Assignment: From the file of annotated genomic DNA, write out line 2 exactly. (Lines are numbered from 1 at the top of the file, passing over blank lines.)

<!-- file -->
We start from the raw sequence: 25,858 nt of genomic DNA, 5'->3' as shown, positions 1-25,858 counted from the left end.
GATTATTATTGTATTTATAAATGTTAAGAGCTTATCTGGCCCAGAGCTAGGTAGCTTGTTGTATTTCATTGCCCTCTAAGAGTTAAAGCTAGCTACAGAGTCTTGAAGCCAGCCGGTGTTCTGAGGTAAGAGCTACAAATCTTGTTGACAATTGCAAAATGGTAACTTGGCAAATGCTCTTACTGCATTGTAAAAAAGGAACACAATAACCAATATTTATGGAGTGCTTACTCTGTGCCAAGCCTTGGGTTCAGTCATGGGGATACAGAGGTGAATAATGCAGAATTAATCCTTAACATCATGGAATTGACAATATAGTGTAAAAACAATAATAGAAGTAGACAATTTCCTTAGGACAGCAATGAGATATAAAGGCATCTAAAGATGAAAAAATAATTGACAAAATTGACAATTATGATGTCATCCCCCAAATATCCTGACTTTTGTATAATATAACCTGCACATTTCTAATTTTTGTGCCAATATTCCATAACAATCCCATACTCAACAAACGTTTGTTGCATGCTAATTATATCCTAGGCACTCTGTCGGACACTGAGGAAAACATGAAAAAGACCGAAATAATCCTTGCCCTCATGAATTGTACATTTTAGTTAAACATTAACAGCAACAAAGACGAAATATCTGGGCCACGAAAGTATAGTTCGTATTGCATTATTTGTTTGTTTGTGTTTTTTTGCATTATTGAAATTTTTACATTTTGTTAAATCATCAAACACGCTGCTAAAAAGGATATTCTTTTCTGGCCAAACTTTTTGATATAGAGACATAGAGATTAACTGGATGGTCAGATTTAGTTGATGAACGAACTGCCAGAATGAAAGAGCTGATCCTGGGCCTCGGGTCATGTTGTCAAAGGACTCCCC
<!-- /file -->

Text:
GATTATTATTGTATTTATAAATGTTAAGAGCTTATCTGGCCCAGAGCTAGGTAGCTTGTTGTATTTCATTGCCCTCTAAGAGTTAAAGCTAGCTACAGAGTCTTGAAGCCAGCCGGTGTTCTGAGGTAAGAGCTACAAATCTTGTTGACAATTGCAAAATGGTAACTTGGCAAATGCTCTTACTGCATTGTAAAAAAGGAACACAATAACCAATATTTATGGAGTGCTTACTCTGTGCCAAGCCTTGGGTTCAGTCATGGGGATACAGAGGTGAATAATGCAGAATTAATCCTTAACATCATGGAATTGACAATATAGTGTAAAAACAATAATAGAAGTAGACAATTTCCTTAGGACAGCAATGAGATATAAAGGCATCTAAAGATGAAAAAATAATTGACAAAATTGACAATTATGATGTCATCCCCCAAATATCCTGACTTTTGTATAATATAACCTGCACATTTCTAATTTTTGTGCCAATATTCCATAACAATCCCATACTCAACAAACGTTTGTTGCATGCTAATTATATCCTAGGCACTCTGTCGGACACTGAGGAAAACATGAAAAAGACCGAAATAATCCTTGCCCTCATGAATTGTACATTTTAGTTAAACATTAACAGCAACAAAGACGAAATATCTGGGCCACGAAAGTATAGTTCGTATTGCATTATTTGTTTGTTTGTGTTTTTTTGCATTATTGAAATTTTTACATTTTGTTAAATCATCAAACACGCTGCTAAAAAGGATATTCTTTTCTGGCCAAACTTTTTGATATAGAGACATAGAGATTAACTGGATGGTCAGATTTAGTTGATGAACGAACTGCCAGAATGAAAGAGCTGATCCTGGGCCTCGGGTCATGTTGTCAAAGGACTCCCC